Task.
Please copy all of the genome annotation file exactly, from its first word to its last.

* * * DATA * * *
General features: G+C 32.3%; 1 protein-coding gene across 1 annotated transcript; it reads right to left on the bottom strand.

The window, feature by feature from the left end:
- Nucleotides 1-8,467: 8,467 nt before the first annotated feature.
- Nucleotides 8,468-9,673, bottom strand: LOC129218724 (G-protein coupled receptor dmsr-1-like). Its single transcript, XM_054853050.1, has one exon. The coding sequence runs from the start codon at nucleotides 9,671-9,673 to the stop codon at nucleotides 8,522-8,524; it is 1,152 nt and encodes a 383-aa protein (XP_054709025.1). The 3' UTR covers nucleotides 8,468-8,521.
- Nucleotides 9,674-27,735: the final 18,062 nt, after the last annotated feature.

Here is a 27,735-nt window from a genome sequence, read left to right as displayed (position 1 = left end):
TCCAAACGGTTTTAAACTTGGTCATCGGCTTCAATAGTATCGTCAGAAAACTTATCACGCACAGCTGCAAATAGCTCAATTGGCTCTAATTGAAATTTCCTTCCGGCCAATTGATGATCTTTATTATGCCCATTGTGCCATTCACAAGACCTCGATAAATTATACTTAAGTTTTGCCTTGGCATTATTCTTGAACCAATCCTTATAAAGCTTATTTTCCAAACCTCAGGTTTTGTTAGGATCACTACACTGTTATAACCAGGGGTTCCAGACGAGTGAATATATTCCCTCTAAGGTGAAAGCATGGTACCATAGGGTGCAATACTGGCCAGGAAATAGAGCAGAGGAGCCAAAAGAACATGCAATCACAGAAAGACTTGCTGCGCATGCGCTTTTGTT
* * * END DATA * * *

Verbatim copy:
General features: G+C 32.3%; 1 protein-coding gene across 1 annotated transcript; it reads right to left on the bottom strand.

The window, feature by feature from the left end:
- Nucleotides 1-8,467: 8,467 nt before the first annotated feature.
- Nucleotides 8,468-9,673, bottom strand: LOC129218724 (G-protein coupled receptor dmsr-1-like). Its single transcript, XM_054853050.1, has one exon. The coding sequence runs from the start codon at nucleotides 9,671-9,673 to the stop codon at nucleotides 8,522-8,524; it is 1,152 nt and encodes a 383-aa protein (XP_054709025.1). The 3' UTR covers nucleotides 8,468-8,521.
- Nucleotides 9,674-27,735: the final 18,062 nt, after the last annotated feature.

Here is a 27,735-nt window from a genome sequence, read left to right as displayed (position 1 = left end):
TCCAAACGGTTTTAAACTTGGTCATCGGCTTCAATAGTATCGTCAGAAAACTTATCACGCACAGCTGCAAATAGCTCAATTGGCTCTAATTGAAATTTCCTTCCGGCCAATTGATGATCTTTATTATGCCCATTGTGCCATTCACAAGACCTCGATAAATTATACTTAAGTTTTGCCTTGGCATTATTCTTGAACCAATCCTTATAAAGCTTATTTTCCAAACCTCAGGTTTTGTTAGGATCACTACACTGTTATAACCAGGGGTTCCAGACGAGTGAATATATTCCCTCTAAGGTGAAAGCATGGTACCATAGGGTGCAATACTGGCCAGGAAATAGAGCAGAGGAGCCAAAAGAACATGCAATCACAGAAAGACTTGCTGCGCATGCGCTTTTGTT